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Living a Healthy Life with Cancer

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Few diseases have had such a momentous impact on the American public as cancer. An estimated 1 in 2 men, along with 1 and 3 American women, will be diagnosed with cancer during their lifetime. Despite decades of research, cancer is still one of the most feared maladies in the United States, trailing only heart disease as the leading killer of Americans. As intimidating as cancer is, there are a number of things that cancer patients can do to help keep their disease in check.

Treating the Disease

In addition to its lethality, cancer is also known for its resistance to treatment. While early treatment can cure a number of cancers, it is not uncommon for cancer to make an unwelcome return after lying dormant for years. Even if chemotherapy treatments are successful, in many cases they only knock the cancer into a state of remission. In other words, the cancer remains in the body, but its symptoms subside or vanish completely.

Preventing Cancer Recurrence

While the war against cancer may never be fully won, it can’t be denied that medical science has made major strides against this disease in recent years. According to the American Cancer Institute, a combination of earlier diagnoses and improved treatment methods saved nearly 900,000 lives from 1990 to 2007. Today, an estimated 14 million Americans are cancer survivors.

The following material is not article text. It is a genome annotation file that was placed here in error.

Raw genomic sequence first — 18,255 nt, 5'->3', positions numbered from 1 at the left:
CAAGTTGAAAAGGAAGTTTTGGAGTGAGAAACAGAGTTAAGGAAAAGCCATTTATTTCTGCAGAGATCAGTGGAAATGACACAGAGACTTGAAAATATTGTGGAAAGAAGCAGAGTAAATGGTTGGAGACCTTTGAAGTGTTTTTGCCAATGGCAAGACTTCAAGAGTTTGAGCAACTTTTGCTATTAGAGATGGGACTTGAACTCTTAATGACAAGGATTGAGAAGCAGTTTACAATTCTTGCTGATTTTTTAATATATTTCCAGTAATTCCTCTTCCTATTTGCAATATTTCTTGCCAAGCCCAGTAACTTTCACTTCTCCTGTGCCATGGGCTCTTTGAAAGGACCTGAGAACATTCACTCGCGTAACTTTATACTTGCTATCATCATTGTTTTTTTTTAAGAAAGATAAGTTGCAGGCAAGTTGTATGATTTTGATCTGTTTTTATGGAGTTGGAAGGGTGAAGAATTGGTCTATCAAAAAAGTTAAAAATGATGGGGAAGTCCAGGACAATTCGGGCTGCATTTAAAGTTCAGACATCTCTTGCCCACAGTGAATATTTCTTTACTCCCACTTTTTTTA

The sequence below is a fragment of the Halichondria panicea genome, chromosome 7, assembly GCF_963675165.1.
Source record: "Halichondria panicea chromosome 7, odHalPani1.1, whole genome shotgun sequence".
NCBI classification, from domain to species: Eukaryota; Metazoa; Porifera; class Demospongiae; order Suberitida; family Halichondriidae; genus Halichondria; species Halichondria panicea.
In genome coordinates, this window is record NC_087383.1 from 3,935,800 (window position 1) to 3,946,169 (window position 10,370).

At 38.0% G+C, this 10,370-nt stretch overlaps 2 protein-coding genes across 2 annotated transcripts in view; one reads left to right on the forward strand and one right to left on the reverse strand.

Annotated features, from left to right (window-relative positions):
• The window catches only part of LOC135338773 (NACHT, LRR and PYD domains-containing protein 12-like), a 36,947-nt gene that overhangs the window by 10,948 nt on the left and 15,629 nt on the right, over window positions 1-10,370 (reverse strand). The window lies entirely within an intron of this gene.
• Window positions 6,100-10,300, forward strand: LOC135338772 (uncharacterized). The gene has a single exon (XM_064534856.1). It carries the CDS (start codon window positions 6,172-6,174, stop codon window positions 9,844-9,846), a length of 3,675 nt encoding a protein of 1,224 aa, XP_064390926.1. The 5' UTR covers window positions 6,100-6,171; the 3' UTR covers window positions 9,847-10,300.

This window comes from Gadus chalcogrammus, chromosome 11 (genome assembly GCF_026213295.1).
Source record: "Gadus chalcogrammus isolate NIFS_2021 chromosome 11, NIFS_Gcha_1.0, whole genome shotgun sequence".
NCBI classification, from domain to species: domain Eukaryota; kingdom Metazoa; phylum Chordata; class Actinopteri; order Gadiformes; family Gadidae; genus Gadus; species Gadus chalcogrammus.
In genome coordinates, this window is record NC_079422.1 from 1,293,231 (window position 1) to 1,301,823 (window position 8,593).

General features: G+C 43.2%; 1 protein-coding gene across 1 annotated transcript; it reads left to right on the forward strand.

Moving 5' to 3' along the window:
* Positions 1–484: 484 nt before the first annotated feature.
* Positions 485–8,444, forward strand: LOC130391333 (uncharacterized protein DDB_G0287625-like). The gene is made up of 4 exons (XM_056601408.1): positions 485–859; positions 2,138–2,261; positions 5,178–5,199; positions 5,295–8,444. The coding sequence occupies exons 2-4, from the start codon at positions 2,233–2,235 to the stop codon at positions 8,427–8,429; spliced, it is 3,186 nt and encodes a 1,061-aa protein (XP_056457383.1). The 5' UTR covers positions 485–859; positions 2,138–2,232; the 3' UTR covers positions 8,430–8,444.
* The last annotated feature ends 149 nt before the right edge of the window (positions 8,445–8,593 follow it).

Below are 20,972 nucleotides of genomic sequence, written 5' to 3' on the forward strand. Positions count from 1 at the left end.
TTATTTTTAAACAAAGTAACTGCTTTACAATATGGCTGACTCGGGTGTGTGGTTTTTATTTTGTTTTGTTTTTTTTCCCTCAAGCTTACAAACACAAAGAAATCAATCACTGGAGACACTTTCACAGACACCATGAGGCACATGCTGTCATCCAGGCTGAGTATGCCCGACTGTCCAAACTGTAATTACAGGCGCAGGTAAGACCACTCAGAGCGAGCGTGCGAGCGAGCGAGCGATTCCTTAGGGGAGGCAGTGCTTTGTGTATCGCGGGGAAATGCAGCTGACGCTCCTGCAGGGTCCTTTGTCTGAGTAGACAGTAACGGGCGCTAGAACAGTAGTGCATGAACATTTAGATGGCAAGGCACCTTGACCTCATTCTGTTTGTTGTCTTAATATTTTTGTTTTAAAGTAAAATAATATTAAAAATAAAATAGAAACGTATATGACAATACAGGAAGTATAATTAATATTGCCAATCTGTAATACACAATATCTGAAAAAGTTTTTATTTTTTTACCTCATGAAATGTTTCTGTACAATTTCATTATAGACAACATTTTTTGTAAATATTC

Since cancer is often a complex and challenging opponent, cancer survivors are strongly urged to remain vigilant about their health. In many patients, a patient’s personal decisions related to diet, lifestyle and treatment can help prevent the recurrence of certain cancers.

Diet

When thinking about the consequences of a poor diet, images of bloated waistlines and heart attack victims are probably among the first images to jump to mind. To be sure, obesity and heart disease are among the biggest health threats facing the American public. What many people fail to realize is the link between poor dietary habits and cancer.

Researchers have long found that patients who indulge in unhealthy foods face an elevated risk of cancer diagnosis. Specifically, obesity has been linked to a higher incidence of cancer in the kidneys, esophagus, pancreas, breasts and colon. Conversely, healthy diets that minimize fattening foods may serve to reduce cancer risk.